NOAA Reminds Boaters to Watch Out for Whales

WASHINGTON, D.C. – NOAA Fisheries is reminding boaters to keep a close eye out for feeding and traveling whales, along with following safe viewing guidelines.

During the summer whales are feeding on small schooling fish and zooplankton in coastal areas around New England.

Vessels should stay at least 100 feet away from humpback, fin, sei and minke whales and 500 feet away from critically endangered North Atlantic right whales.

“Increased whale activity in areas off Northern New England are coinciding with summer boat traffic. We want to remind boaters of ways to prevent accidental interactions with whales, which can be fatal to the whales and cause damage to boats,” says Jeff Ray, the deputy special agent in charge for NOAA’s Office of Law Enforcement.

New England waters are known as summer feeding grounds for humpback whales.

The bubble clouds that humpbacks use to corral their prey, and then lunge through the center to swallow the small fish, is something boaters should try to avoid.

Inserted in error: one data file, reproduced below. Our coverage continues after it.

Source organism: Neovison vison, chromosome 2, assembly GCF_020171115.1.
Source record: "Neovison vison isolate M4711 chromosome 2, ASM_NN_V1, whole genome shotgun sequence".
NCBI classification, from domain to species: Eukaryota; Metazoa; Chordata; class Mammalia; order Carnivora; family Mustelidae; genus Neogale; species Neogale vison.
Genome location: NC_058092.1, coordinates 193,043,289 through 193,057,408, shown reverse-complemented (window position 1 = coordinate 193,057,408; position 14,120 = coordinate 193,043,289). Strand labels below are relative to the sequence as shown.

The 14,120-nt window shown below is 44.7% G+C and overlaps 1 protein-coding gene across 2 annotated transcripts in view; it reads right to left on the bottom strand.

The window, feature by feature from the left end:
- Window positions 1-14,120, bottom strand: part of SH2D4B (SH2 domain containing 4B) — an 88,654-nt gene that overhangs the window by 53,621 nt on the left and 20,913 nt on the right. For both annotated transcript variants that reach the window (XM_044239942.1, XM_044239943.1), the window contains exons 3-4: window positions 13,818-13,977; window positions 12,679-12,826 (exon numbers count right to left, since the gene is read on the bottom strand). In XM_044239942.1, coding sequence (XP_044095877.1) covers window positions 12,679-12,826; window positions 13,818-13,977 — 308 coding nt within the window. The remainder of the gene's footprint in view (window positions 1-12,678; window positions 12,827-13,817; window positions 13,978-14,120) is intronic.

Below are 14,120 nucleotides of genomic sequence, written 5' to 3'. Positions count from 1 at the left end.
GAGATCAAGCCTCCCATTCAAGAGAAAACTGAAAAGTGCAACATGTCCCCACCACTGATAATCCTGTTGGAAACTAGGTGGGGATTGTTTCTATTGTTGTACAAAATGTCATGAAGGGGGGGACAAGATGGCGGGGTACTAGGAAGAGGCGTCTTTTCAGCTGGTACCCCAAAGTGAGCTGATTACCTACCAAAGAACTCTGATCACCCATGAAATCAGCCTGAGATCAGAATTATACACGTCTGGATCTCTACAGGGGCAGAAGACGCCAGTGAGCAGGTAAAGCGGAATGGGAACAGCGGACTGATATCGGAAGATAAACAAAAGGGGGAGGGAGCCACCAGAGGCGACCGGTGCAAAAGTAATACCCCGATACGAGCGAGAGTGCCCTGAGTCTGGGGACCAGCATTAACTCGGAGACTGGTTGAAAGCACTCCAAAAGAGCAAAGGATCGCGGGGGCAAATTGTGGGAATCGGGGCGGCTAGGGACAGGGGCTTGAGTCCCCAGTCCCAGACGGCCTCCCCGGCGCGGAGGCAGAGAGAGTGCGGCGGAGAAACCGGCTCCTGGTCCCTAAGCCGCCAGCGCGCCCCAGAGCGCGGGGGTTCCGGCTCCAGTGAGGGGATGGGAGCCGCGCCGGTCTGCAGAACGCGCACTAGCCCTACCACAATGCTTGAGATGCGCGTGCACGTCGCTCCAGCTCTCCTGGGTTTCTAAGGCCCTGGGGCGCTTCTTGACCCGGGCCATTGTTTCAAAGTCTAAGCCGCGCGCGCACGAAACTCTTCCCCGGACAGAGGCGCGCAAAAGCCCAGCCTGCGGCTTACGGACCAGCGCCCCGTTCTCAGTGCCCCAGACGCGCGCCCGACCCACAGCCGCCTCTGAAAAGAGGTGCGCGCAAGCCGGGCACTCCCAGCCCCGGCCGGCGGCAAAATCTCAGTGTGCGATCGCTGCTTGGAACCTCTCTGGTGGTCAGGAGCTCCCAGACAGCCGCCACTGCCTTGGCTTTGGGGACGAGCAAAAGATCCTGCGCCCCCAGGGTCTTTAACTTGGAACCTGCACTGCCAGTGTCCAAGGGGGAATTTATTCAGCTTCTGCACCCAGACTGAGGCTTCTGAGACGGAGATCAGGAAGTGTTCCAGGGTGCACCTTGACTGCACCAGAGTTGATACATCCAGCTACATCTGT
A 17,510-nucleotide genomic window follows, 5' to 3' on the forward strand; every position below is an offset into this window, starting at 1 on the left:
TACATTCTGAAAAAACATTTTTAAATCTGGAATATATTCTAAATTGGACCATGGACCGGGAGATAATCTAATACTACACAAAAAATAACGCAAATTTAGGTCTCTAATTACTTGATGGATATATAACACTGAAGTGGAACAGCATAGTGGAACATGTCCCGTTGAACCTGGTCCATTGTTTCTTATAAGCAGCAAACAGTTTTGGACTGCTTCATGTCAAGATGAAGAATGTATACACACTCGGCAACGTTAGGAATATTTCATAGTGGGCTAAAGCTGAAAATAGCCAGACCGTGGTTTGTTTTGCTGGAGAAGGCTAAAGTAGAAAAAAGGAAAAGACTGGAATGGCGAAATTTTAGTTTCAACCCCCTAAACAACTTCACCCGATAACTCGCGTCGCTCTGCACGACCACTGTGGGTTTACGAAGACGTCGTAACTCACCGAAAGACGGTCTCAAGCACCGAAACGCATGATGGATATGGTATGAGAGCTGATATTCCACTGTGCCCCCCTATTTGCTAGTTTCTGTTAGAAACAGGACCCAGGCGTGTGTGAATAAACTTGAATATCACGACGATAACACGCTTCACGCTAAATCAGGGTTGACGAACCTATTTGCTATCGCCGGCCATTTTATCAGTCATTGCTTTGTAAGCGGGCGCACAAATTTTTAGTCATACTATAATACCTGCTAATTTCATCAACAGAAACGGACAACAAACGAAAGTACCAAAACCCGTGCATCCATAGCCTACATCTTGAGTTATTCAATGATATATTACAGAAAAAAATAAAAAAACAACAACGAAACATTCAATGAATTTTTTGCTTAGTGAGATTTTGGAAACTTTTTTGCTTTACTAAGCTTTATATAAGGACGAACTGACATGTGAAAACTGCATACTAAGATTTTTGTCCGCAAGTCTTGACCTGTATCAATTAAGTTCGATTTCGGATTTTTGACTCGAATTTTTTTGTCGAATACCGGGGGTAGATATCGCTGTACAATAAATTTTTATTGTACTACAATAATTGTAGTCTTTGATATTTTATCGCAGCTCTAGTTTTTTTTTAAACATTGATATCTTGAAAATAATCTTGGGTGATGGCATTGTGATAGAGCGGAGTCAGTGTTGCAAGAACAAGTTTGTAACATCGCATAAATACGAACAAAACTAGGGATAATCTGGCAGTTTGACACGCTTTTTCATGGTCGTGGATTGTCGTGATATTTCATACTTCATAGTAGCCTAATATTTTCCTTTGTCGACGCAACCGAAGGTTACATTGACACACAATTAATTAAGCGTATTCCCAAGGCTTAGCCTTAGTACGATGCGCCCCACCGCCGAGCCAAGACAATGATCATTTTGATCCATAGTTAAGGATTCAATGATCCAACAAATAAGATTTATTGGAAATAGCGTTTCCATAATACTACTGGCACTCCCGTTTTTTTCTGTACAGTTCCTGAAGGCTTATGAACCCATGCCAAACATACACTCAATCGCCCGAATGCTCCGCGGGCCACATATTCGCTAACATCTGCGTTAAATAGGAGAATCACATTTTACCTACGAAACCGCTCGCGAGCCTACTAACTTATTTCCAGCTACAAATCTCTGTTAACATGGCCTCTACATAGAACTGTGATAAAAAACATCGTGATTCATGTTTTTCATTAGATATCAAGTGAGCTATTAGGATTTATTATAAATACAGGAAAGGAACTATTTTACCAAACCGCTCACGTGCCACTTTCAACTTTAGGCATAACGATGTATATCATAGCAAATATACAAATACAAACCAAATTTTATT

Boaters in these bubble patches are at risk of colliding with the whales as they rapidly approach the surface.

Right whales glide across the surface of the water when feeding and are more difficult to see. Vessels moving at high speeds are at risk of colliding with the whales.

Boaters should be on the lookout for the V-shaped blow that can distinguish the critically endangered whales from other species.

“In addition to keeping a sharp lookout, we also ask that should the whales approach your boat, you put your boat in neutral until they have passed safely,” says NOAA Fisheries Marine Mammal Response Coordinator Mendy Garron. “Also, please report any sightings. Locating the whales will help us keep them safe.”

Boats colliding with whales can seriously injure the marine mammals or kill them, along with throwing boaters from vessels and causing significant damage.

The close proximity of boats can cause whales to stop feeding as well.

All whales in U.S. waters are protected under the Marine Mammal Protection Act, which makes it illegal for people to harm, injure, kill, chase, or harass whales or any other marine mammal. Penalties for violations of the act are fines up to $20,000 and up to a year in prison.

To report sightings call the NOAA Fisheries’ Marine Mammal Stranding and Entanglement Hotline at 866-755-6622.

For more information on safe boating near whales click here.

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